Medical Tuesday Blog

Why Do We Need a ‘Right to Try’ Bill in America?

Aug 6

Written by: Del Meyer
08/06/2019 12:58 AM 

 By Jane M. Orient M.D.

Managing Editor, Journal of American Physicians & Surgeons


Congress recently passed, and President Donald Trump signed, the “Right to Try” bill that gives dying patients limited access to drugs that have not yet been approved by the Food and Drug Administration (FDA).

Our founders would be astonished that we need such a bill. Nowhere does the U.S. Constitution give the federal government the authority to regulate the practice of medicine. And it is a very good thing that federal intervention and standards didn’t begin in 1789.

Standards are always based on what the authorities think are “best practices.” Until rather recently, most medical treatment was ineffective and often quite harmful, e.g., bleeding, purging, and toxic medications like calomel (mercury). Those were nevertheless the “standard of care,” accepted by the American Medical Association (AMA). The chances that a patient would benefit from seeing a doctor were probably no better than 50-50.

Then came scientific medicine and modern medical miracles. Antibiotics conquered many infectious diseases; I may have seen one of the last patients with a thoracoplasty—his chest wall caved in from removing ribs to collapse a tuberculous lung. Leukemia used to be incurable. Kidney failure meant rapid death.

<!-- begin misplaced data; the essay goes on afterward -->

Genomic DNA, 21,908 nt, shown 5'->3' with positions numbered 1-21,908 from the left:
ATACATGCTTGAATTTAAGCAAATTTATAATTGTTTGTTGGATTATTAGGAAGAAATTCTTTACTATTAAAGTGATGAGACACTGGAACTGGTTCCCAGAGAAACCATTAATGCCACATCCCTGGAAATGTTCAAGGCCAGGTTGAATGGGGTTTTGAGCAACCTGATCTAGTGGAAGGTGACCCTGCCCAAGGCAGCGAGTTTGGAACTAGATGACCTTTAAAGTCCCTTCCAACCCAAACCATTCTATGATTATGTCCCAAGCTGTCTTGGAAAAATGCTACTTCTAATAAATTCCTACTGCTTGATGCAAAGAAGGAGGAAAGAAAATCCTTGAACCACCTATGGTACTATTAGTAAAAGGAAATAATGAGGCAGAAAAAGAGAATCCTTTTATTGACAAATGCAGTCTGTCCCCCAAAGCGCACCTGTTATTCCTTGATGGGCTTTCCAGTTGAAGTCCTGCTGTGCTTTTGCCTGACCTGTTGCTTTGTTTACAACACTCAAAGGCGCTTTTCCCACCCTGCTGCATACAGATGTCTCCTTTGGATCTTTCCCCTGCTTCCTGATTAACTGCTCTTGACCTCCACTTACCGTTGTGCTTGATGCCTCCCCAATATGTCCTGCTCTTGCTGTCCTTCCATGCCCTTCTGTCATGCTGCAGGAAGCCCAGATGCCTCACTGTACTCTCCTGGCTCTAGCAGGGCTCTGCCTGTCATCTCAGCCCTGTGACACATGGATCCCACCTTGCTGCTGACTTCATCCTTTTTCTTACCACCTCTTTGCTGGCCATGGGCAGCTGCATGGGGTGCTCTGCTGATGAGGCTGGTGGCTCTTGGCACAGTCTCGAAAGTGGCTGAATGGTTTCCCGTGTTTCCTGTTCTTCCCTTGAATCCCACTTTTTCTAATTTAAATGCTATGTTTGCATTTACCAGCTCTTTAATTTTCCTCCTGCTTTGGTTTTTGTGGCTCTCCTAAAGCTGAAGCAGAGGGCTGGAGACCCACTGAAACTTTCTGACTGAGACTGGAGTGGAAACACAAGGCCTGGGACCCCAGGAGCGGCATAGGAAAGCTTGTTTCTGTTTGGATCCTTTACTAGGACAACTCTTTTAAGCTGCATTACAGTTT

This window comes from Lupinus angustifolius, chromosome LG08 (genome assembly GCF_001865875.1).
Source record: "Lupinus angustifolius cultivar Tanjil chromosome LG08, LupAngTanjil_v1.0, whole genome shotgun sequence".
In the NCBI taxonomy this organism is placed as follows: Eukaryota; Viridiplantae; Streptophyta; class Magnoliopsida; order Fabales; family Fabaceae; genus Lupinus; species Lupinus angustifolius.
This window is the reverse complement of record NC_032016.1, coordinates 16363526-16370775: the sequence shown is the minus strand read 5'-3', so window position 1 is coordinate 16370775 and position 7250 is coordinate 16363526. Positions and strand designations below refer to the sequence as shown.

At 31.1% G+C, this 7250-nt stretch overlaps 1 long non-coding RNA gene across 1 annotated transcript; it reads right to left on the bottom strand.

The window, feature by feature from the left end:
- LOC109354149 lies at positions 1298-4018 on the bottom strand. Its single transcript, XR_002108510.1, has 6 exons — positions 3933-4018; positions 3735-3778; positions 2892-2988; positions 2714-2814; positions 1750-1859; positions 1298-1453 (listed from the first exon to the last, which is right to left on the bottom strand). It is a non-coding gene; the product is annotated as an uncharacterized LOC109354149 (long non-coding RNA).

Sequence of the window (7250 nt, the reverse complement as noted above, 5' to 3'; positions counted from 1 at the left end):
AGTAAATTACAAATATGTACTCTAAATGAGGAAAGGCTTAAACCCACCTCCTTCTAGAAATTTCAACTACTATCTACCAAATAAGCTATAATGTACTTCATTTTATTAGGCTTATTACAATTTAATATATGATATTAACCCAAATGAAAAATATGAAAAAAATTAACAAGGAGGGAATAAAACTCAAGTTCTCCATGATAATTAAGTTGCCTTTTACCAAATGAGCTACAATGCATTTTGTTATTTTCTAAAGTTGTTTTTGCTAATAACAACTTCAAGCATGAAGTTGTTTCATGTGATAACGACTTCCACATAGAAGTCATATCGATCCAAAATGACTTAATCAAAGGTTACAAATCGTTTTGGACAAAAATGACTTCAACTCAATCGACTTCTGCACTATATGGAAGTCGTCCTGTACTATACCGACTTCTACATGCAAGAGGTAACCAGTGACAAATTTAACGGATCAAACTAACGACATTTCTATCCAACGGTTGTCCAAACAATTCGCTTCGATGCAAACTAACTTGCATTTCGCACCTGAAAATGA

We have many wonderful treatments today. But people are still dying. Their cancer, for example, may not respond to available chemotherapy. They may have heard of a promising new remedy. But it can’t possibly be approved for years, after at least a billion dollars’ worth of testing. It might not work for them—but there’s nothing else. It might be very toxic—just like other anti-cancer drugs. It might even kill them—but they are dying anyway. What have they got to lose?

From this bill they might not have much to gain. It simply expands access to drugs already in clinical trials, for which a patient might not qualify, possibly because of being too sick. . .

The “most vulnerable” need to be protected, we often hear. But who is actually being protected? Patients? Or the academic research establishment? The prestigious organizations that write the “guidelines” and determine the “standard of care”? The medical journals that publish the approved research? The companies that sell the extremely expensive products that have no competition? Insurers that profit more from higher premiums to cover these treatments? Pharmacy benefits managers who collect a bigger “rebate” on higher priced products?

As Goldman Sachs pointed out, curing disease is bad for business. . .

Read the entire article on Epoch Times:

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